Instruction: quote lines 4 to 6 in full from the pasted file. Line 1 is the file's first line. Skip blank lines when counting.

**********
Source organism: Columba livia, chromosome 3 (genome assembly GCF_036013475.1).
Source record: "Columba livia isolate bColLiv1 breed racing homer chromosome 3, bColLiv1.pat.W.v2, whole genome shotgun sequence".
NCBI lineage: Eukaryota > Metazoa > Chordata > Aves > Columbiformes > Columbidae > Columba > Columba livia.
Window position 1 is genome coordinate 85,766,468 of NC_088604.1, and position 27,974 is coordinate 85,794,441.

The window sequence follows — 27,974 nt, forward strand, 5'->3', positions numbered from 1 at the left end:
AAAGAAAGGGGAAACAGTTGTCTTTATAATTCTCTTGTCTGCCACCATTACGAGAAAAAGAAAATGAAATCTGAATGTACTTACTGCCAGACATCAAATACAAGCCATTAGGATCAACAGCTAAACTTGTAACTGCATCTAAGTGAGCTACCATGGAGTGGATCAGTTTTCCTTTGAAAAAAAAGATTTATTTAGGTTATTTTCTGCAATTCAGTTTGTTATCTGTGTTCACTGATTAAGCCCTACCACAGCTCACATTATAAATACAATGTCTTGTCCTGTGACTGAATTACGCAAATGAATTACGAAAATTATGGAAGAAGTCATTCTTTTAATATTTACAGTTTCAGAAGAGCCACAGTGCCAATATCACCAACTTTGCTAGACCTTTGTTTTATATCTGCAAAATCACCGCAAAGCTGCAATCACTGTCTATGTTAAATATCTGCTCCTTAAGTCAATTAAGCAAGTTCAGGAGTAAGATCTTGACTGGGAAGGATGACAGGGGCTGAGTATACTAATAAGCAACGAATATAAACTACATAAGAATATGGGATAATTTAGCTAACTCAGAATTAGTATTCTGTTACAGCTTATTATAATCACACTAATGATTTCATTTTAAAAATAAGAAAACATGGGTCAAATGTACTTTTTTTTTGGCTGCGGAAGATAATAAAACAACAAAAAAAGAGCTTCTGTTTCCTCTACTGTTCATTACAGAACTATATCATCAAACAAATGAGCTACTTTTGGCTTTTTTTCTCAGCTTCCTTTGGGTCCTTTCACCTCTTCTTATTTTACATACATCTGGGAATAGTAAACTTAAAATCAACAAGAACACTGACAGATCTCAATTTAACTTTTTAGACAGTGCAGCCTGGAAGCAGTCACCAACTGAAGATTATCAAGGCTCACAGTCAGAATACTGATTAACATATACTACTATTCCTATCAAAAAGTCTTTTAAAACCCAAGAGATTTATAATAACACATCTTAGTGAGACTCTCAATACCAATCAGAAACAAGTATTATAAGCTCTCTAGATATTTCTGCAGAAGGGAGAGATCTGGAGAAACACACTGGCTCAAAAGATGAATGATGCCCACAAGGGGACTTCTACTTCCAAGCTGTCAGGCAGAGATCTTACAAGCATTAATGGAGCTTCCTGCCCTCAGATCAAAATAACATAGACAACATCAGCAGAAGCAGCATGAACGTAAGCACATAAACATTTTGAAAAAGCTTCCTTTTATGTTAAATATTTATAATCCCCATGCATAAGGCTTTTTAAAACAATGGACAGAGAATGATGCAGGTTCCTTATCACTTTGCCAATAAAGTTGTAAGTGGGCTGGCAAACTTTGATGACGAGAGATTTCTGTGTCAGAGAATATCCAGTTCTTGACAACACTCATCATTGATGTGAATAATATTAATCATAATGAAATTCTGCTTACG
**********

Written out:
Window position 1 is genome coordinate 85,766,468 of NC_088604.1, and position 27,974 is coordinate 85,794,441.

The window sequence follows — 27,974 nt, forward strand, 5'->3', positions numbered from 1 at the left end:
AAAGAAAGGGGAAACAGTTGTCTTTATAATTCTCTTGTCTGCCACCATTACGAGAAAAAGAAAATGAAATCTGAATGTACTTACTGCCAGACATCAAATACAAGCCATTAGGATCAACAGCTAAACTTGTAACTGCATCTAAGTGAGCTACCATGGAGTGGATCAGTTTTCCTTTGAAAAAAAAGATTTATTTAGGTTATTTTCTGCAATTCAGTTTGTTATCTGTGTTCACTGATTAAGCCCTACCACAGCTCACATTATAAATACAATGTCTTGTCCTGTGACTGAATTACGCAAATGAATTACGAAAATTATGGAAGAAGTCATTCTTTTAATATTTACAGTTTCAGAAGAGCCACAGTGCCAATATCACCAACTTTGCTAGACCTTTGTTTTATATCTGCAAAATCACCGCAAAGCTGCAATCACTGTCTATGTTAAATATCTGCTCCTTAAGTCAATTAAGCAAGTTCAGGAGTAAGATCTTGACTGGGAAGGATGACAGGGGCTGAGTATACTAATAAGCAACGAATATAAACTACATAAGAATATGGGATAATTTAGCTAACTCAGAATTAGTATTCTGTTACAGCTTATTATAATCACACTAATGATTTCATTTTAAAAATAAGAAAACATGGGTCAAATGTACTTTTTTTTTGGCTGCGGAAGATAATAAAACAACAAAAAAAGAGCTTCTGTTTCCTCTACTGTTCATTACAGAACTATATCATCAAACAAATGAGCTACTTTTGGCTTTTTTTCTCAGCTTCCTTTGGGTCCTTTCACCTCTTCTTATTTTACATACATCTGGGAATAGTAAACTTAAAATCAACAAGAACACTGACAGATCTCAATTTAACTTTTTAGACAGTGCAGCCTGGAAGCAGTCACCAACTGAAGATTATCAAGGCTCACAGTCAGAATACTGATTAACATATACTACTATTCCTATCAAAAAGTCTTTTAAAACCCAAGAGATTTATAATAACACATCTTAGTGAGACTCTCAATACCAATCAGAAACAAGTATTATAAGCTCTCTAGATATTTCTGCAGAAGGGAGAGATCTGGAGAAACACACTGGCTCAAAAGATGAATGATGCCCACAAGGGGACTTCTACTTCCAAGCTGTCAGGCAGAGATCTTACAAGCATTAATGGAGCTTCCTGCCCTCAGATCAAAATAACATAGACAACATCAGCAGAAGCAGCATGAACGTAAGCACATAAACATTTTGAAAAAGCTTCCTTTTATGTTAAATATTTATAATCCCCATGCATAAGGCTTTTTAAAACAATGGACAGAGAATGATGCAGGTTCCTTATCACTTTGCCAATAAAGTTGTAAGTGGGCTGGCAAACTTTGATGACGAGAGATTTCTGTGTCAGAGAATATCCAGTTCTTGACAACACTCATCATTGATGTGAATAATATTAATCATAATGAAATTCTGCTTACG